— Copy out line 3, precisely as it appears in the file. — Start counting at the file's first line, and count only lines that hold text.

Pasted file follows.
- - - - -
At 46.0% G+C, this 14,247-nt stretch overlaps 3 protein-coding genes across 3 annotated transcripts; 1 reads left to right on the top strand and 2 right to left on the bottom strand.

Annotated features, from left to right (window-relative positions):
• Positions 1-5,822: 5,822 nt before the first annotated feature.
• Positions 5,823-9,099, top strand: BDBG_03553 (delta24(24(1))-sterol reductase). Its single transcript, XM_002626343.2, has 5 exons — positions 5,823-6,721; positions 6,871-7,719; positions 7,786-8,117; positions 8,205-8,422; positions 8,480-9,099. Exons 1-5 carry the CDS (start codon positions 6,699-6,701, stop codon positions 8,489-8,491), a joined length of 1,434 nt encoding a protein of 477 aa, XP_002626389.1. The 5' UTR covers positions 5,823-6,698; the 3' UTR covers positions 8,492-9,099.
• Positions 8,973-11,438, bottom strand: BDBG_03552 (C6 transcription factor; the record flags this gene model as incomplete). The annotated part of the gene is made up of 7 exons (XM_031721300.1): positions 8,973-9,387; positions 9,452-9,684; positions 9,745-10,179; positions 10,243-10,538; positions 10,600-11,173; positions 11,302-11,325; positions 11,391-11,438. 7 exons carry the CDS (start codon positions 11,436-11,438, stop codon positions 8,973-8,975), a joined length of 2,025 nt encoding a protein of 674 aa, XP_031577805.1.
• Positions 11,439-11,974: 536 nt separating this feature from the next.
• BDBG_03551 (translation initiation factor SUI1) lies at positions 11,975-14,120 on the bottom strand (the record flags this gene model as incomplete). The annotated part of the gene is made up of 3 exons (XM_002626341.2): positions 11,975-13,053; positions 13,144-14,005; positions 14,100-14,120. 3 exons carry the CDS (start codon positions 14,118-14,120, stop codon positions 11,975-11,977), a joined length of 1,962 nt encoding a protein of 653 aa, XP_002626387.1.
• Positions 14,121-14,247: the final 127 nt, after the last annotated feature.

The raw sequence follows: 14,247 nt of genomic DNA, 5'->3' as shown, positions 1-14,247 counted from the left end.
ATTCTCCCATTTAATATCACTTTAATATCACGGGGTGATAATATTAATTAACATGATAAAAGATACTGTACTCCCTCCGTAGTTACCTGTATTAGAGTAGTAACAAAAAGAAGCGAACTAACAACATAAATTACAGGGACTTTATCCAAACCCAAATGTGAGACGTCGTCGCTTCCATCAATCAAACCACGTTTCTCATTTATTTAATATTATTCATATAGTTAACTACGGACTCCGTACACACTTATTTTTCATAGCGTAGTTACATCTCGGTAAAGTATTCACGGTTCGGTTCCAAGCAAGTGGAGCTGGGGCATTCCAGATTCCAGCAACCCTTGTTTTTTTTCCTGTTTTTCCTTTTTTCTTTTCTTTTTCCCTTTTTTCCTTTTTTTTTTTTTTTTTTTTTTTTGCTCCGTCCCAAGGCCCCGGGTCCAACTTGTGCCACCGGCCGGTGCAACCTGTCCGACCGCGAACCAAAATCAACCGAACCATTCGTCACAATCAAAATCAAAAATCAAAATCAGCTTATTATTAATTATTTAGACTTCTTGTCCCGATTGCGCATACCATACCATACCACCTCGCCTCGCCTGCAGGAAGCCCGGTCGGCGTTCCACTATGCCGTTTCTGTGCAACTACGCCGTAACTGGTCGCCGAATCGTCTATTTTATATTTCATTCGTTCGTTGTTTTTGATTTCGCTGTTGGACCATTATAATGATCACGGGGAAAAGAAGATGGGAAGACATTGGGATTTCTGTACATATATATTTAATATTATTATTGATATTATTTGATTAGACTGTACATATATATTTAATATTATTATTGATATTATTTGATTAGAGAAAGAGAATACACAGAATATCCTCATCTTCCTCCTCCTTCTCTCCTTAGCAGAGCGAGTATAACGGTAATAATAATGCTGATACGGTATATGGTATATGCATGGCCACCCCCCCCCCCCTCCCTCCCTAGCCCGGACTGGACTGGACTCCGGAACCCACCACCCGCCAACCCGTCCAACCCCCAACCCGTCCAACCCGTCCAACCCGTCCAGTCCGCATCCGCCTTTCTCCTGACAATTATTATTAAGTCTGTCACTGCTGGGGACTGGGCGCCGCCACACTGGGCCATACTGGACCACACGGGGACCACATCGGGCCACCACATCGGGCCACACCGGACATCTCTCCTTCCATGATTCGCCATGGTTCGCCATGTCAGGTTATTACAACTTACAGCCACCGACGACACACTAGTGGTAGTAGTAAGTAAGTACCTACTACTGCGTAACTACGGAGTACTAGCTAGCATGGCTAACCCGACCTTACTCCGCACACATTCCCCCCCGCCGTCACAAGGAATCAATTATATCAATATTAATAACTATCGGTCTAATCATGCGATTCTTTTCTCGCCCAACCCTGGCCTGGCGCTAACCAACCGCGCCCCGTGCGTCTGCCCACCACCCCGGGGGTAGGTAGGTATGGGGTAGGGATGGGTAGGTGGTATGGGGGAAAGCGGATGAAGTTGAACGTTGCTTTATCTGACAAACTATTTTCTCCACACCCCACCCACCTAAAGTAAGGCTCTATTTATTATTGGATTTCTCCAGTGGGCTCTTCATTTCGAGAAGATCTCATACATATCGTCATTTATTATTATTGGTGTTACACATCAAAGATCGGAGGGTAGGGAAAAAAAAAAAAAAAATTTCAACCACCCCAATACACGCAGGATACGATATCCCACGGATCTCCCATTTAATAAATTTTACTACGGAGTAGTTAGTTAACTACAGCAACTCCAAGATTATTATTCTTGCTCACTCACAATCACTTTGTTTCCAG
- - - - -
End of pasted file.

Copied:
• Positions 1-5,822: 5,822 nt before the first annotated feature.